We cannot continue to decry the lack of interest in art, not just in Malaysia, but in the world at large, when we make no attempt to even adequately communicate to the public what we have, who it is that is making it, the when and the why. The lack of adequate signage is a problem, at this moment, for the Wei-Ling Contemporary gallery. While I might be able to comprehend the haste in which everything has been done, that haste should not have communicated itself to the gallery’s visitors.

Finally, it is an irony, is it not, that the one artist who has concerned himself with communicating, in an Esquire magazine (Malaysia) interview with Rachel Jena said - “You take that [the commercial side of things] out, and you’re an idiot.”

Monday, 8 December 2014

Imagination's Catalyst

Umbaizurah Mahir @ Ismail’s ‘Toys’ (Gerabak)

It wasn't Jim Morrison’s Love Street, but Jalan Duta Kiara, and “this store where the creatures meet” was The Edge Galerie and an exhibition of fascinating sculptures from the Pakhruddin and Fatimah Sulaiman Collection. But creatures there were. In that intriguing show contemporaneousness rubbed shoulders with surreality, three, or was that four, dimensional expressions and a monstrously darkened cubicle, enlightened only by torchlight.

If you were to ever spare a thought for Malaysian sculpture, and there is every reason why you should, the tortured metal ‘warriors’ of Raja Shariman might spring quickly to mind, but little else. A casual observer of the Malaysian art scene might be forgiven for thinking sculpture just did not fit in with the proliferation of Abstract Expressionist canvases, twee kampong scenes and seemingly endless paintings of fishing boats. But they would be wrong.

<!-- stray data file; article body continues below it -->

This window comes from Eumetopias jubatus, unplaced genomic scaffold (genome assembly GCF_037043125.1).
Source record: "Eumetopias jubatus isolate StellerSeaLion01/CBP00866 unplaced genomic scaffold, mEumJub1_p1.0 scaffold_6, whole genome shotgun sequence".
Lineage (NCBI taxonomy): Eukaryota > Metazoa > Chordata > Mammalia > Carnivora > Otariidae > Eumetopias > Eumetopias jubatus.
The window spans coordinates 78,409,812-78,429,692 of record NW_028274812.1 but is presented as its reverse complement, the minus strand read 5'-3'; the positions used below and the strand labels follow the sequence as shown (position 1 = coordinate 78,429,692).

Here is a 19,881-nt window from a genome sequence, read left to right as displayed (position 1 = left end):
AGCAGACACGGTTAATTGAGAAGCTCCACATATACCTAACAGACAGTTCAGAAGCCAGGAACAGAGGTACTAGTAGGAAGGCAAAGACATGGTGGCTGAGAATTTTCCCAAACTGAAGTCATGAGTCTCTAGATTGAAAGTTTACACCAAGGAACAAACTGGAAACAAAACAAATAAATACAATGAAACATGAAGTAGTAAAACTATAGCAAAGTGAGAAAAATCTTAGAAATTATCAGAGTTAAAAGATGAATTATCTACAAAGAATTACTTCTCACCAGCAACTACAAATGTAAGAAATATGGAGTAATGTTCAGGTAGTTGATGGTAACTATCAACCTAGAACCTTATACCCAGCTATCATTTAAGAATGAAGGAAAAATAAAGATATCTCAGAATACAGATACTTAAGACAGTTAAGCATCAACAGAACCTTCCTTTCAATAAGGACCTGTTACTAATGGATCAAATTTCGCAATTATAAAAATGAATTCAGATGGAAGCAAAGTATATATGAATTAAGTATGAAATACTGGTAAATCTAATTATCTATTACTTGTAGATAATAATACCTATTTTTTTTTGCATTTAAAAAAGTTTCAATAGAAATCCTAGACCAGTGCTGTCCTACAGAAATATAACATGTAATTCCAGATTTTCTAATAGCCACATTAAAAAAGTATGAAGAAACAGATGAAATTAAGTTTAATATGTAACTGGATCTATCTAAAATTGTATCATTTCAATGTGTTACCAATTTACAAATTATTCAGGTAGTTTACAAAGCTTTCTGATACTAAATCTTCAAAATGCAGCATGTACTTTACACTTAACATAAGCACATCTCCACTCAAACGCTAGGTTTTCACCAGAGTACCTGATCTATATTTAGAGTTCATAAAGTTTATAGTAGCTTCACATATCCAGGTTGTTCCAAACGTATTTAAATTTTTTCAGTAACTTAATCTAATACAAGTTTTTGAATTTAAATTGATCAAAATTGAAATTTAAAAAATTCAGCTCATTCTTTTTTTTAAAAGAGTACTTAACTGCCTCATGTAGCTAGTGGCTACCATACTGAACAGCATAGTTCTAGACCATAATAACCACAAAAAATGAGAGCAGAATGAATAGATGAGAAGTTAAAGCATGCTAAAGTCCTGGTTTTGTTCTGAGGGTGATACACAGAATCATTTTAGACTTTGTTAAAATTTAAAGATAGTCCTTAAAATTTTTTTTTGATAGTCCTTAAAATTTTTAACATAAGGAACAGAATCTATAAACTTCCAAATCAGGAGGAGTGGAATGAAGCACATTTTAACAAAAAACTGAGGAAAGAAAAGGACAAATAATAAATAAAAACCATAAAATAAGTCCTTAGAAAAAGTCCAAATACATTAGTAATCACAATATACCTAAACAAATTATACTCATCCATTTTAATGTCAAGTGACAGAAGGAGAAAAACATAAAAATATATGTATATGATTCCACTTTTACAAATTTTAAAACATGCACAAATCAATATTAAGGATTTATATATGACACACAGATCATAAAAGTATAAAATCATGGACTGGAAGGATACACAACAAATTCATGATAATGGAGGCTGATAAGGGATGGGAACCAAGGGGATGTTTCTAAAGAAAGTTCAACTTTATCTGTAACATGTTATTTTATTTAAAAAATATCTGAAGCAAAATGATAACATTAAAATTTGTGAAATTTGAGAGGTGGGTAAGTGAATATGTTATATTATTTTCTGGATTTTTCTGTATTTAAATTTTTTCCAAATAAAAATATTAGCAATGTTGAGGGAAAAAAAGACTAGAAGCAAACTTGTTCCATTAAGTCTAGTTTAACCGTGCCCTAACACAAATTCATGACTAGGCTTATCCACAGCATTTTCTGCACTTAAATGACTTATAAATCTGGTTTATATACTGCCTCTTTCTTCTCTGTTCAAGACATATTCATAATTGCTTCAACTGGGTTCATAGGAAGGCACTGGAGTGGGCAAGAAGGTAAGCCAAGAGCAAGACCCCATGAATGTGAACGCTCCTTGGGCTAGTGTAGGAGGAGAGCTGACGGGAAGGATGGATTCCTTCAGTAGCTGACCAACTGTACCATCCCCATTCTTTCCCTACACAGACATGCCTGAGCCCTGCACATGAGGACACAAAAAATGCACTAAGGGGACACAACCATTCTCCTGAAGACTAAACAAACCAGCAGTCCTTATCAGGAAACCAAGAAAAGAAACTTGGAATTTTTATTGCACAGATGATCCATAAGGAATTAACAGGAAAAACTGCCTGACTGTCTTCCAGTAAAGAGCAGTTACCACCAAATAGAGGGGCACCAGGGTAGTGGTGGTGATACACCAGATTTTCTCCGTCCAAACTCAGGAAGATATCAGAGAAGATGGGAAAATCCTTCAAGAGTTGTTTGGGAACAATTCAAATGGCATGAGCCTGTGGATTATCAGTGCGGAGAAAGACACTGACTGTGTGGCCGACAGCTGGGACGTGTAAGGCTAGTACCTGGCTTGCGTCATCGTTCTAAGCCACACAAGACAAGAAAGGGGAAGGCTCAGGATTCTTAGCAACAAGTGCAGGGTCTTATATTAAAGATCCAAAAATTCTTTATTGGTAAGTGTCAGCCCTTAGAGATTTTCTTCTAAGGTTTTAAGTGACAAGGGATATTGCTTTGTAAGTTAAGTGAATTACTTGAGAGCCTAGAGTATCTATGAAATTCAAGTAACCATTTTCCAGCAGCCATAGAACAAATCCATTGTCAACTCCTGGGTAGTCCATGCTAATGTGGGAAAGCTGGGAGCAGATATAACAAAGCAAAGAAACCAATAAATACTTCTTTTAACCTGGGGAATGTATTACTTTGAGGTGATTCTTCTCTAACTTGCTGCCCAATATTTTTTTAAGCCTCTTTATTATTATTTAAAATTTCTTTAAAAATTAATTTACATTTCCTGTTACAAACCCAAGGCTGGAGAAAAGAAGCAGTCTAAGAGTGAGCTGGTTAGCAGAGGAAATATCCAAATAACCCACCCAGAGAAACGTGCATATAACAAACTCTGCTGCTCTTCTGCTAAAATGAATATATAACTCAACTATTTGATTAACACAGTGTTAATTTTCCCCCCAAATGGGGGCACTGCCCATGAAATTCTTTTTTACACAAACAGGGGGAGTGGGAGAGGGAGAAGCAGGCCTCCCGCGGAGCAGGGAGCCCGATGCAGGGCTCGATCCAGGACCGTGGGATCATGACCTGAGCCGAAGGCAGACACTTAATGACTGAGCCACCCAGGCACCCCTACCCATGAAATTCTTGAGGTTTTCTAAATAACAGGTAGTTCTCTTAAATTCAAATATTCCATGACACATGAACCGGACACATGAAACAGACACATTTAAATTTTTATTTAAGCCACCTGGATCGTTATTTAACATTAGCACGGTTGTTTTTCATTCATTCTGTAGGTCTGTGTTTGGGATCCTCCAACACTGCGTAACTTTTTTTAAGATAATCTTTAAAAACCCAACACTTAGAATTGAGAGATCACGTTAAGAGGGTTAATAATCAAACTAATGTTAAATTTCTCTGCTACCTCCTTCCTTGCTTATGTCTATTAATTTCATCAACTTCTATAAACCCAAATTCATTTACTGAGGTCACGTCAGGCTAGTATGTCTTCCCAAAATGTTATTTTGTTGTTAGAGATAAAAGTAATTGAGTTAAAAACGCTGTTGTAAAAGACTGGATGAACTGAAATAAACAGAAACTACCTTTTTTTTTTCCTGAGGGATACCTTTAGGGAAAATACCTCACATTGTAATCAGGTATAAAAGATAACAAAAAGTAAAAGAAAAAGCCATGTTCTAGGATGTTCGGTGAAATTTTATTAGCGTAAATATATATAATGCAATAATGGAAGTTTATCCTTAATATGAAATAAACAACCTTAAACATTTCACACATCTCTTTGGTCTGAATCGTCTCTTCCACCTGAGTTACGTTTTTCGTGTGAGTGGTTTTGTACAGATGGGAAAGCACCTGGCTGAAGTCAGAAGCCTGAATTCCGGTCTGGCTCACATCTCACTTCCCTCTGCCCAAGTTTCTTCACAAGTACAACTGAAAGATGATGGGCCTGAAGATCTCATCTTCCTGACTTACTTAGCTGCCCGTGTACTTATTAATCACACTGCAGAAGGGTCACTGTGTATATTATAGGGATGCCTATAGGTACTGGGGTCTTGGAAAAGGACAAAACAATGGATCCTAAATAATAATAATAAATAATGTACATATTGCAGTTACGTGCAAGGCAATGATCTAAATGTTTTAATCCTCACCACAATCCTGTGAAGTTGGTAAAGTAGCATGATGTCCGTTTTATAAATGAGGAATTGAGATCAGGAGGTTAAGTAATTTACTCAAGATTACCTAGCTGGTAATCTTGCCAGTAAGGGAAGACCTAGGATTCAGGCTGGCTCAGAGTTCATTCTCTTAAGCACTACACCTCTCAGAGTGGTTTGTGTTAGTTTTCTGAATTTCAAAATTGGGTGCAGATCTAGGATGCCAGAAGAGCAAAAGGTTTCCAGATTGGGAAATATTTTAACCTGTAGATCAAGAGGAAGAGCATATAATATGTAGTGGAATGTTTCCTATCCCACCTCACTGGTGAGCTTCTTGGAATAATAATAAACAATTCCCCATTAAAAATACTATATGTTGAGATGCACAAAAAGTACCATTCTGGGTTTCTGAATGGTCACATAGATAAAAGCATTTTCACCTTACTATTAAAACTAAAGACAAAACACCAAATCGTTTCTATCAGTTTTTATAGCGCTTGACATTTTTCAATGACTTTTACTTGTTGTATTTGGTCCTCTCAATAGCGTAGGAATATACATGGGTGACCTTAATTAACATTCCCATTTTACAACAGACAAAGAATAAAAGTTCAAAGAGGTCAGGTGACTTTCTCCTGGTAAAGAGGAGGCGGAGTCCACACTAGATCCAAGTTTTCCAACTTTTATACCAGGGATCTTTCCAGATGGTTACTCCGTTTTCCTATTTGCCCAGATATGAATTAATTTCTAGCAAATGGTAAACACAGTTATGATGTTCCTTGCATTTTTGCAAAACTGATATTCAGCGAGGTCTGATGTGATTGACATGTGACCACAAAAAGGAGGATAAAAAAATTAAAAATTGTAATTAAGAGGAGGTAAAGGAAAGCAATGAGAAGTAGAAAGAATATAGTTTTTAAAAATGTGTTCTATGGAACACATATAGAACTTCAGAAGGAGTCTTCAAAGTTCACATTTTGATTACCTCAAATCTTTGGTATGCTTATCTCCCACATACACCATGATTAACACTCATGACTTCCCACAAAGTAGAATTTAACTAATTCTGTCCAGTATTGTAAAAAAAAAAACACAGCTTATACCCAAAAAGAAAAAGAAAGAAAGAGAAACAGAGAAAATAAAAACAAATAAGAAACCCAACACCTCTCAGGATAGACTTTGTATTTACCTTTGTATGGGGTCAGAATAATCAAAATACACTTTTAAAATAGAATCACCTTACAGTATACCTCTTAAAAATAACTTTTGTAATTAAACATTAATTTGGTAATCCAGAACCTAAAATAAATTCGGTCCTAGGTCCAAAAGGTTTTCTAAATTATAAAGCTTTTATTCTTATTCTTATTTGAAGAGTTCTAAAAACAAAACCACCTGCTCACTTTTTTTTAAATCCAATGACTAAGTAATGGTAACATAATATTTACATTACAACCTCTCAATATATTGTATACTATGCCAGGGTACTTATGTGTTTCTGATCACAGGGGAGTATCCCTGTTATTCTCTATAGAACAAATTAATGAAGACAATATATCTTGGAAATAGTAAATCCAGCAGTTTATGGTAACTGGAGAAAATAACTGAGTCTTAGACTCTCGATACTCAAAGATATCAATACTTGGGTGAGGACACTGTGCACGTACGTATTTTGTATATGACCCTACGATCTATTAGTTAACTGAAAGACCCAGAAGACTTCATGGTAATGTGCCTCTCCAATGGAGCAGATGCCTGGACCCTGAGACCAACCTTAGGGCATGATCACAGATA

Certainly since Independence, sculpture has been an emerging part of Malaysian art making. Anthony Lau’s Spirit of Fire (1960) and Syed Amad Jamal’s The link (1963) being but two fine examples. The beauty of “For the Imaginary Space; selected sculptures & installations from the Pakhruddin & Fatimah Sulaiman Collection” is not just in the works put on show, but for the idea of demonstrating that Malaysian artists, inclusive of Raja Shariman (Raja Shahriman Bin Raja Aziddin), do produce meaningful dialogues in more than two static dimensions.

The first impression of the Edge Galerie, having sauntered through those magnificent doors, is of some radiantly white Jentayu (mythic bird), with its wings spread in perpetual welcome. Enmeshed in those outspread wings are the Sulaiman sculptures. In the Edge Galerie’s central space, its red brick walls is the Calder-like ‘mobile’ Centrifugal (by Abdul Multhalib Musa), hanging by five early steel sculptures from Zulkifli Yusoff (Yang Arif, Pemerhati, Sherif Masuk Penjara, Milang and Kebodohan). Perhaps those sculptures are a prelude to those by Raja Shariman. The scene becomes stage-set for our imagination, and the sculptures its catalyst.

Initially I had to fight some Pavlovian, or was that foraging, inclination to turn into the righthand gallery, and nudged myself into the equally valid lefthand gallery space. The left gallery is the slightly smaller of the two and, like its twin wing, painted a white which enables visitors to reflect upon its many presented objects.

Azman Ismail’s, primarily brilliant red, Ku Genggam Merdeka (Hold me Independence), nestled on the white tiled floor of that left hand gallery as an introduction, perhaps, to the various dialogues and narratives explicit or implicit in the works there. In my line of sight was Ramlan Abdullah’s Monument of Freedom, spiking up towards the gallery ceiling. Like many of the sculptures in those two galleries there was an abruptness of steel/iron, which, like the aforementioned Monument of Freedom, made me check my sensitivities. I experienced an uncanny viciousness from the metal sculptures, an unease akin to an extreme Dadaist experience, an unsettling power relationship in which I was the subjugated. Didn’t Matisse say “The essential thing is to spring forth, to express the bolt of lightning one senses upon contact with a thing. The function of the artist is not to translate an observation but to express the shock of the object on his nature; the shock, with the original reaction.” (Jack Flam; Matisse on Art)